My lunchbox this month is in limbo between the seasons: I’ve been craving to fill it with fresh, crunchy foods, but I still need something to ward off the mid-spring chill. Soup is still what I want to eat for lunch most days.
One of the most divine soups I’ve ever had is the BLT Soup at Trio restaurant. I’ve had it dozens of times, whatever the season, and I never tire of the smoky bacon lardons, crispy croutons and tangy arugula pesto swirled into the simple tomato soup.
I didn’t realize how perfectly simple and easy it would be to make it at home until I stumbled onto the recipe in A Taste Of Wyoming by Pamela Sinclair. My favorite restaurant soup can be prepared in 30 minutes from ingredients I always have on hand: canned tomatoes, garlic, chicken broth, bacon and stale bread.
The day I made BLT Soup, the snow was piling up outside on my deck. I hadn’t seen a bundle of pesto-worthy arugula for months, but I still wanted that burst of peppery green that is the sine que non of Trio’s famous BLT soup.
I pawed through my CSA share from Snowdrift Farms. There were bags of Asian braising greens, baby spinach, kale and a bundle of radishes with bright green tops. Who needs arugula with this cache of greens?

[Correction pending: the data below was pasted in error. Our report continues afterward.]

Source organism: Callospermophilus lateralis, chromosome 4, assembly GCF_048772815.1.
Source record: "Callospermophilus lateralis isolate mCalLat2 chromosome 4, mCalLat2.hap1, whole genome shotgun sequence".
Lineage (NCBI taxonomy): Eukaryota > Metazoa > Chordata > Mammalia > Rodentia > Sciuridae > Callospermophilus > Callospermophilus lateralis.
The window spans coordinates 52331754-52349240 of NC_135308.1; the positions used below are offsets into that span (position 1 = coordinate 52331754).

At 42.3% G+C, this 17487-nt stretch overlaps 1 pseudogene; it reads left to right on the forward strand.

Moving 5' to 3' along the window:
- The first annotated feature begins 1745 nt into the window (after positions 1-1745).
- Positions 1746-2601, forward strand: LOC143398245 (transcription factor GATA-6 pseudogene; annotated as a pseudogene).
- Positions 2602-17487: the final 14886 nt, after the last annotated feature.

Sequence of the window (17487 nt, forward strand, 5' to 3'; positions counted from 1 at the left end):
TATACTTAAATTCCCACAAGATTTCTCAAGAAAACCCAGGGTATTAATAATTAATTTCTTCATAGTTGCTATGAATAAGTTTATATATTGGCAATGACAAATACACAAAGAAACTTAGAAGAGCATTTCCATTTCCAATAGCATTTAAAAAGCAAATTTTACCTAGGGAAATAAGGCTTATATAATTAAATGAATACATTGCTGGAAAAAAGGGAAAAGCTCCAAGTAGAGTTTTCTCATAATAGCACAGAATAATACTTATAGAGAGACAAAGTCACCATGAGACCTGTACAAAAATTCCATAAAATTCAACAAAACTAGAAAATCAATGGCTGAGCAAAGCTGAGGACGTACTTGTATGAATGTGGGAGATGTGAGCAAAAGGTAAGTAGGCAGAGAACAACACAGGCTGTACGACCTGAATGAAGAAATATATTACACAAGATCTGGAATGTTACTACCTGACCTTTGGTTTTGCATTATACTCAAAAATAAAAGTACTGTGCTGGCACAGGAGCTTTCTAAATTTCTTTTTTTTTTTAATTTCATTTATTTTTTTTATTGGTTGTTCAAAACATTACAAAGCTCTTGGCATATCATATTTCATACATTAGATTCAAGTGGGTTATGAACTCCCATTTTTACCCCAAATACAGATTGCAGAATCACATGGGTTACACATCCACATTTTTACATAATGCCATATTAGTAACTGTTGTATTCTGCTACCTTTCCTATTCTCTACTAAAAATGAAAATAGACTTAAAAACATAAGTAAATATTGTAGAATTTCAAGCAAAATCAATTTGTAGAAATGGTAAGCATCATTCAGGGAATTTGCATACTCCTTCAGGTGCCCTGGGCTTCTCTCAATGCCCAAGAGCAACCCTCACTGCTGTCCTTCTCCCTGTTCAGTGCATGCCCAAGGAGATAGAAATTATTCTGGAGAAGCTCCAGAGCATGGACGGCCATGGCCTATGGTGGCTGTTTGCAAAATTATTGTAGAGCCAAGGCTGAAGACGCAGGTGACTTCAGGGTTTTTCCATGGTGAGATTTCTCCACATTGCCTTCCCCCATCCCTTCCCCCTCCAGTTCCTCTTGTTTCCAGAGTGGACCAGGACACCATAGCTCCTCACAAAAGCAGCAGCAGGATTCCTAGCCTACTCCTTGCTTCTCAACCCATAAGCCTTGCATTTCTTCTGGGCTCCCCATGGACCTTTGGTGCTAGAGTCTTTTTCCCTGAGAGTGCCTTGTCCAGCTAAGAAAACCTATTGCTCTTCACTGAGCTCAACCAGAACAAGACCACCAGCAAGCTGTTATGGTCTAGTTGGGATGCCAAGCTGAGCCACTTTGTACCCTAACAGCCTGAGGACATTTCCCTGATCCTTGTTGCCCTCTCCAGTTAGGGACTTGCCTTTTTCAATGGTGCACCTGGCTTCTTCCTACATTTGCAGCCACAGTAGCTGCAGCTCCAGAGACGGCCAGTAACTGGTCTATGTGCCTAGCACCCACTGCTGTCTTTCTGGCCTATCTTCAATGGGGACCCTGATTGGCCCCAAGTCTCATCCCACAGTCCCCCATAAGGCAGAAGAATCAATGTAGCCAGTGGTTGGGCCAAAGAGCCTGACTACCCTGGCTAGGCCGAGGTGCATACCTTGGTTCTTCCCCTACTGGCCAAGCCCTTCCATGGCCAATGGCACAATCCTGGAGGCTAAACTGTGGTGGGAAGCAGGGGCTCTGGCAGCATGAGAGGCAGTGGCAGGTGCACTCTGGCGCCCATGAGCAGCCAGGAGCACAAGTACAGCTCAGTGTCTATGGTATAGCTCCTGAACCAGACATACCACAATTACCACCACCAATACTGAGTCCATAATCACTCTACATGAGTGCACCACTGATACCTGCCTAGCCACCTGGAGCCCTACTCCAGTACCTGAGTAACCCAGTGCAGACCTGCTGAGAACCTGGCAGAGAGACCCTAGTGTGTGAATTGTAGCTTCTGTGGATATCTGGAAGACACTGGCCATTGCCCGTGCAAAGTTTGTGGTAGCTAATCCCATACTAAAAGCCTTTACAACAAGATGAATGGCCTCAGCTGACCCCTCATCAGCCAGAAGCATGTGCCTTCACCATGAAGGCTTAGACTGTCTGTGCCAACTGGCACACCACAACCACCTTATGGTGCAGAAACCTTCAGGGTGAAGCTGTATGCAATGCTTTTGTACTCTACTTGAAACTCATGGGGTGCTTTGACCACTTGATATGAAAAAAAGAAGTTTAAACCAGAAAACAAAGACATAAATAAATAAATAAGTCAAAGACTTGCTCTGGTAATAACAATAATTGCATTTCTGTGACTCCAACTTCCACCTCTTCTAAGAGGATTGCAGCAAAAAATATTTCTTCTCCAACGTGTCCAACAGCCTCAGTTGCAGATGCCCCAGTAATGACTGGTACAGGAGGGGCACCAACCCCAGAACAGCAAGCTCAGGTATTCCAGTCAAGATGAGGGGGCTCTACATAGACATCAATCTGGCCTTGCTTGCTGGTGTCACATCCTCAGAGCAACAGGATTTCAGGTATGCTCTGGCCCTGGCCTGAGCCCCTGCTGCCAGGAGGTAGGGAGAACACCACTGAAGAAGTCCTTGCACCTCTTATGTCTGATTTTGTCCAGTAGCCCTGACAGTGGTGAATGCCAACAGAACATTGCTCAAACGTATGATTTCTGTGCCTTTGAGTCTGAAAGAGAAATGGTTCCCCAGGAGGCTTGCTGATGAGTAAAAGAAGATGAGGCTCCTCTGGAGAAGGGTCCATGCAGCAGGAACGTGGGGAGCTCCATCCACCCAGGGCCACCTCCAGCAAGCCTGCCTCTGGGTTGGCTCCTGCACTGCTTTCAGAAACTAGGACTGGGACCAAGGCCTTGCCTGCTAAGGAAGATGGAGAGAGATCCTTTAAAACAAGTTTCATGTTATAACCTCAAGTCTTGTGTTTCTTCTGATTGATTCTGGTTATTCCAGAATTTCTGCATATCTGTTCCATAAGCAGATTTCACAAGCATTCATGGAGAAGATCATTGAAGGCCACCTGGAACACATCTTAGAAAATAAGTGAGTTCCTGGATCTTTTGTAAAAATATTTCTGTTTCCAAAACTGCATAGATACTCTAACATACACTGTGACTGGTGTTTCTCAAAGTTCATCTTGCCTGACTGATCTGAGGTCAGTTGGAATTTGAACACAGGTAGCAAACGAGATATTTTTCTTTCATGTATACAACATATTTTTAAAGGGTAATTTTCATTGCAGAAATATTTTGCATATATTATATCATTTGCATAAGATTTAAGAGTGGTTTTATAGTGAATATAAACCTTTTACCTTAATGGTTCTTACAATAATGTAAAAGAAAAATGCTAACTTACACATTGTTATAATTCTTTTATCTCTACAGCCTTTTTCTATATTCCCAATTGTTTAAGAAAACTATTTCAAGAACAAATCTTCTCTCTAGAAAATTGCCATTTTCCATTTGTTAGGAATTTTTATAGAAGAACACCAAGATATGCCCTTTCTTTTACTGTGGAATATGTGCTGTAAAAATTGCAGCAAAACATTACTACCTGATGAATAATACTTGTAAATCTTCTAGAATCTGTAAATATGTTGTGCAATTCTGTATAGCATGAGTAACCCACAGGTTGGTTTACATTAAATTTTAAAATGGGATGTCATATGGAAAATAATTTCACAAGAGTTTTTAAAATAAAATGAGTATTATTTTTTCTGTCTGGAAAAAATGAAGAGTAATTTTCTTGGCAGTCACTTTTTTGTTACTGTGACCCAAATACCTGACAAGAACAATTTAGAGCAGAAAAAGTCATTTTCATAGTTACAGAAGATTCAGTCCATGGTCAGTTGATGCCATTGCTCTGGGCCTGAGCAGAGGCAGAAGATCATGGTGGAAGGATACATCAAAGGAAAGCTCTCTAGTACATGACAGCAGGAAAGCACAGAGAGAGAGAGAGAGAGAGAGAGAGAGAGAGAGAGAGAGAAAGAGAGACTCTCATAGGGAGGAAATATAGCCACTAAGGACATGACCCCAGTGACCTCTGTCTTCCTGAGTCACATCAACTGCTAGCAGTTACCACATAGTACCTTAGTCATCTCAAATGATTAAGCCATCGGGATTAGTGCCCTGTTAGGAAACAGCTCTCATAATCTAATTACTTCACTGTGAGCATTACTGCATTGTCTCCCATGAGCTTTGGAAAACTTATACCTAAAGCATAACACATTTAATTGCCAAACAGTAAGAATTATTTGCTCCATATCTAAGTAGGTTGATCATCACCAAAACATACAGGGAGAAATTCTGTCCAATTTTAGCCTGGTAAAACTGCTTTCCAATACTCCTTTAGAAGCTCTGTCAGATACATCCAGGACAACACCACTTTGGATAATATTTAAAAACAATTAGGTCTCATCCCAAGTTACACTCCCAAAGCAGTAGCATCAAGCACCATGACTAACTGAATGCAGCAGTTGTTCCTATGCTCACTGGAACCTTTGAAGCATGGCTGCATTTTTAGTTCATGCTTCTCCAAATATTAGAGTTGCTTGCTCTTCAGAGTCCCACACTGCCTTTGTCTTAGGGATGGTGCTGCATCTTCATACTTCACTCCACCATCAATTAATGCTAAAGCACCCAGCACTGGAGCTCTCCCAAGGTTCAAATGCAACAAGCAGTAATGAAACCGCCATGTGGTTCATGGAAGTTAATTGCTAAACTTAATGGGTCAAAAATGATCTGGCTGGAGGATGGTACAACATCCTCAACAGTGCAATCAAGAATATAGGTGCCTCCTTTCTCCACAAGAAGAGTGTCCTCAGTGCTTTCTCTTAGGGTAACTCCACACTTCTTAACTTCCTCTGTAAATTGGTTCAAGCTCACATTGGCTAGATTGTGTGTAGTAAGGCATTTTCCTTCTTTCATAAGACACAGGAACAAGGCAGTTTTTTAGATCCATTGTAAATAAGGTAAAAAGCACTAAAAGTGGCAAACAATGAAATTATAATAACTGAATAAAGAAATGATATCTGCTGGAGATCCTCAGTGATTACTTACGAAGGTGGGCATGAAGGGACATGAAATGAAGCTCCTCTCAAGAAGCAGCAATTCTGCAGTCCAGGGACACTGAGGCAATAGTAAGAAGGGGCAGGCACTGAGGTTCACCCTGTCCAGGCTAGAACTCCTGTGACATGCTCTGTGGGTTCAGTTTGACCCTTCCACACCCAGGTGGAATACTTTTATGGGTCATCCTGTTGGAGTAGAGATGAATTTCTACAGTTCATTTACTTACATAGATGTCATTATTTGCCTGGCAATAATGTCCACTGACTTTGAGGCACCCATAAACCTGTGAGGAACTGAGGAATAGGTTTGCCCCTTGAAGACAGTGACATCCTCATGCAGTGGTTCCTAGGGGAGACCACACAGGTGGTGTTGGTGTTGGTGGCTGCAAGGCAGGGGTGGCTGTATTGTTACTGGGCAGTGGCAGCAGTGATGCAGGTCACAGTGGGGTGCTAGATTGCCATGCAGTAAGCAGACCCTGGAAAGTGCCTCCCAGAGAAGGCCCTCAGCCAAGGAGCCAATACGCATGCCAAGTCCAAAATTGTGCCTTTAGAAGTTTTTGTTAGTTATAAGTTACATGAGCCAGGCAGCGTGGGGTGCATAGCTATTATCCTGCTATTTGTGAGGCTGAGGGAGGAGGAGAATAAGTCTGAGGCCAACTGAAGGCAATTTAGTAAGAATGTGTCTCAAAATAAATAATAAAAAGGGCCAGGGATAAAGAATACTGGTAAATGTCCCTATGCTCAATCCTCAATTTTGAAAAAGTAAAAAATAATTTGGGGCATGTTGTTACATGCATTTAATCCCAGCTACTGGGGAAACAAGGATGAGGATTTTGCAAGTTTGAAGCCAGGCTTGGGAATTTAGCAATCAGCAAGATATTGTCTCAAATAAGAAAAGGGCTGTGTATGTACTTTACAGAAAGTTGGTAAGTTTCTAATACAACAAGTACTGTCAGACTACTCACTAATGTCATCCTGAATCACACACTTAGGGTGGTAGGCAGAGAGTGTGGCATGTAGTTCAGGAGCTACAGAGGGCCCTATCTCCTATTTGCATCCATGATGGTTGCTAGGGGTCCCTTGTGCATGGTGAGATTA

I used my favorite canned tomatoes for the BLT Soup — an Italian import of sweet cherry tomatoes that I buy whenever I pass by Pearl Street Market. While the soup bubbled away — already warming me up — I prepared the croutons. The chefs at Trio favor sourdough, but all I had on hand was a loaf of olive thyme bread from 460Bread, gone stale from last weekend’s dinner party. I cut off the crust, cubed the bread, tossed it with butter and olive oil, and after eight minutes in the oven my stale loaf had been repurposed into irresistible buttery croutons for the soup.
The lardons — bacon cut into little rectangles and fried — were also done in no time. I made more than I needed, thinking they’d be good tossed over salad, pasta, eggs and potatoes throughout the week.
I lopped off the greens from the radish bunch, cut them into slivers like a chiffonade of basil, and quickly sautéed them in a tiny bit of bacon fat — my arugula pesto stand-in.
For my kids’ lunchboxes, I made simple grilled cheese sandwiches on brioche (soft and easy to chew for the teenager with braces), which I cut into triangles for easier tomato soup-dipping, and double wrapped in foil to stay warm.
The radishes — the first crunchy, recently harvested, bright food I’d had this spring — were the perfect snack, dipped in butter and rolled in salt, just like the French do.
Newman’s Ginger-O’s from the grocery store, an old favorite cookie, were tucked amongst the goodies for dessert.
Even though I cut the Trio chef’s recipe for BLT Soup in half, I had enough soup for all of our lunchboxes, with two more quarts to stash in the freezer for the next cold front. Just in case it’s going to be a long spring.